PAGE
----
Sunday, February 11, 2018

Writers Study their Craft

One of the ways we can grow as a writer in the knowledge of our craft is to read how-to books. Even though I have an undergraduate degree in journalism and have shelves of how-to write books, I continue to read books on the craft of writing. For years I've read at least one of these types of books every month. New how-to books continue to be created and published—and I learn something from each of them.

In fact, I'm on the lookout for notices about new how-to books and I enjoy reading them and writing reviews about the books. In this article, I want to highlight two new books that I've recently read and reviewed. I don't recall where I found out about these books but in each case, I looked the book on Amazon and noticed the book had one or no reviews. From my experience I know other readers are making buying decisions all the time based on these reviews. I know they are important to the author. Most authors are easy to find their website and contact information. I reached out to each of these two authors, Ann Byle and Carolyn Scheidies. I expressed my interest in reading and reviewing their book.

As a way to support other writers, I encourage you to take similar action. Reach out to these writers and offer to read their book if they will send you a review copy. Yes you get a book but this book comes with some responsibility: that you read the book and write your review.

First, CHRISTIAN PUBLISHING 101 by Ann Byle:

Journalist Ann Byle has compiled and edited a wide-ranging look at Christian Publishing from her years in this business.  As she explains in the opening pages of the book, “Most chapters are based on interviews I did with the professional or about his or her area of expertise.” The 45 chapters are broken into seven sections: Creating a Writing Life, The Craft of Writing, Exploring the Depths of Nonfiction, Discovering the Breath of Fiction, Writing for Children, Tweens, and Teens, Reaching Your Readers, and the Business of Writing. Each chapter includes an “Assignments” section with a series of questions for the reader to dig deeper into that particular topic. Some chapters include sidebars with additional resources and insight.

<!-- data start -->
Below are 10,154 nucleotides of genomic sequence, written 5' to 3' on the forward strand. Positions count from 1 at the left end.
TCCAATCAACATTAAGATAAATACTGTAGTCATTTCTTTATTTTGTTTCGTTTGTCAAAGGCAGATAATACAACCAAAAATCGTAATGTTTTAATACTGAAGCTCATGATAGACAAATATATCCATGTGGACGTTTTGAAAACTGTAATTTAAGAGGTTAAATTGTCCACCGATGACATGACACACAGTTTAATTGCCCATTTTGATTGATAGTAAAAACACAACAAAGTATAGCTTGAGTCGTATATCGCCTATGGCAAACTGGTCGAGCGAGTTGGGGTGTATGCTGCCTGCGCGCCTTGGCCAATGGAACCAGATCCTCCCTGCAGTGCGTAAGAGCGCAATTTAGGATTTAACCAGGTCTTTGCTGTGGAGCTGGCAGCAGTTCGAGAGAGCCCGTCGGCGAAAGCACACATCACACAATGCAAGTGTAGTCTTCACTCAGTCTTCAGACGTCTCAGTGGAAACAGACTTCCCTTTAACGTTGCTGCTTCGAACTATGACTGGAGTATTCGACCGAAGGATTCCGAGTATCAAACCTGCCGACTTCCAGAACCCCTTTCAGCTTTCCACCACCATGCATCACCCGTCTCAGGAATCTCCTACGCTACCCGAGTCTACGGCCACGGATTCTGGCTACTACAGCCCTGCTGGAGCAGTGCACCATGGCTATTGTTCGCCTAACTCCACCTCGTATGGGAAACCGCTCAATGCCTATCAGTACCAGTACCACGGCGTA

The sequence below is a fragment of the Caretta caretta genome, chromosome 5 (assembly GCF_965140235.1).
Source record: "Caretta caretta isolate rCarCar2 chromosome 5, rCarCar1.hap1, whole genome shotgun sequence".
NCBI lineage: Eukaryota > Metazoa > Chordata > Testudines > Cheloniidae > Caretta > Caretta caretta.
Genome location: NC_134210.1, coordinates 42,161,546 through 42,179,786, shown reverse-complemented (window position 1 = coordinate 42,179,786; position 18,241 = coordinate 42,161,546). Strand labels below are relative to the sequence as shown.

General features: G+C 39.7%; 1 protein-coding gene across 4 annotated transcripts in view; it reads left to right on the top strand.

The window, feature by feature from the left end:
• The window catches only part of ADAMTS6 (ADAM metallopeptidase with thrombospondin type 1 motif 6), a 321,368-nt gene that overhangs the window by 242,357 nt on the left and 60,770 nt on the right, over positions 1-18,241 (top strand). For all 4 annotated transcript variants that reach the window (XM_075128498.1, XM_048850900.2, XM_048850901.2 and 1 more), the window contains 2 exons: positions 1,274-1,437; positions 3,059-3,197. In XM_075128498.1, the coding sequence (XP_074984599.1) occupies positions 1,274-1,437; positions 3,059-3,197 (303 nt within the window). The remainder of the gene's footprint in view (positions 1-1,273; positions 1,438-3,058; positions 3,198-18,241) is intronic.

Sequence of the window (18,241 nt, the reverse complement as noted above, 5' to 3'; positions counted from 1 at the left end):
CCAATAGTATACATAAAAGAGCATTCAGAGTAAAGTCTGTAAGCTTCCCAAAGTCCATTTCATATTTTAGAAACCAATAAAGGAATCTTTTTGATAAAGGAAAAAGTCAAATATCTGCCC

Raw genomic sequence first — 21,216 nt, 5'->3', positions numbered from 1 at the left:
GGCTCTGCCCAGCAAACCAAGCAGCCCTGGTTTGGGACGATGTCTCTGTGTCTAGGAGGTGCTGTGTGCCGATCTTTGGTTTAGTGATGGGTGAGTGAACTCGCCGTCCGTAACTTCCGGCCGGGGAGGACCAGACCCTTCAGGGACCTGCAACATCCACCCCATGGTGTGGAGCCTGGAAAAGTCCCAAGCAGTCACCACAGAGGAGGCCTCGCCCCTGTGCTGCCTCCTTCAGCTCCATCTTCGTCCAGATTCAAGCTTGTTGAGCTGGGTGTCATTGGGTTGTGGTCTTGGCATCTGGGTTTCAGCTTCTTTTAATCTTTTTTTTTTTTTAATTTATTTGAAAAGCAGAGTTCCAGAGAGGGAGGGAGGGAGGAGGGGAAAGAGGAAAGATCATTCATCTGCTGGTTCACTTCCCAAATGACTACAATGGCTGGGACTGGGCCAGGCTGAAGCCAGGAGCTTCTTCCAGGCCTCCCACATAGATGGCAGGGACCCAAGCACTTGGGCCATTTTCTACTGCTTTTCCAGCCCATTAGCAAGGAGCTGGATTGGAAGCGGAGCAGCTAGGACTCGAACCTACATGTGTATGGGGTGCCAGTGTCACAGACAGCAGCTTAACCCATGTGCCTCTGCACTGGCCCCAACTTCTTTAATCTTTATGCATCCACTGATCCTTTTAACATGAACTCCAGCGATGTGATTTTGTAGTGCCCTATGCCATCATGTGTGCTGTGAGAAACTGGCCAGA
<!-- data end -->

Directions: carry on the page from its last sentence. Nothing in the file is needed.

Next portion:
For a couple of the chapters, Byle writes from her detailed experience in the Christian market such as Chapter 16 Contents Is King: Article Writing for Magazines, Websites, and More or Chapter 42 Book Proposals: Whys and Hows of Creating a Great Overview of Your Book.

For almost any area of the field, reading CHRISTIAN PUBLISHING 101 will give you the basics and insights you need to start in this area.  Byle has compiled a book of experts in each area that the book explores for example: Jerry B. Jenkins, Nancy Rue, Bill Myers, or James Scott Bell. Many will want to read this book over and over as a valuable resource. I highly recommend it.


Whenever I learn from another writer or editor, I want to learn from someone with experience in what they are teaching. Carolyn Scheidies is just such a person. In ESPECIALLY FOR THE CHRISTIAN WRITER, Scheidies teaches about writing letters to the editor, queries to magazines, articles, news releases and much more. You will gain insights for your own writing as you study the pages of this well-written book.

In the opening pages, Scheidies gives critical information saying, “Want to get published? Then you need three things in great abundance: passion, persistence and patience. Without these, you will never persevere as a published writer. If you don’t care about your subject, how will you make your reader care? And if you give up, you’ll never know how far you could have gone.” (Page 10)

ESPECIALLY FOR THE CHRISTIAN WRITER is full of practical insights for every writers.  I recommend this book.

I hope you will check out these two books about the craft of writing and they will help your writing life. Do you regularly read books about the craft of writing? Let me know in the comments below. 


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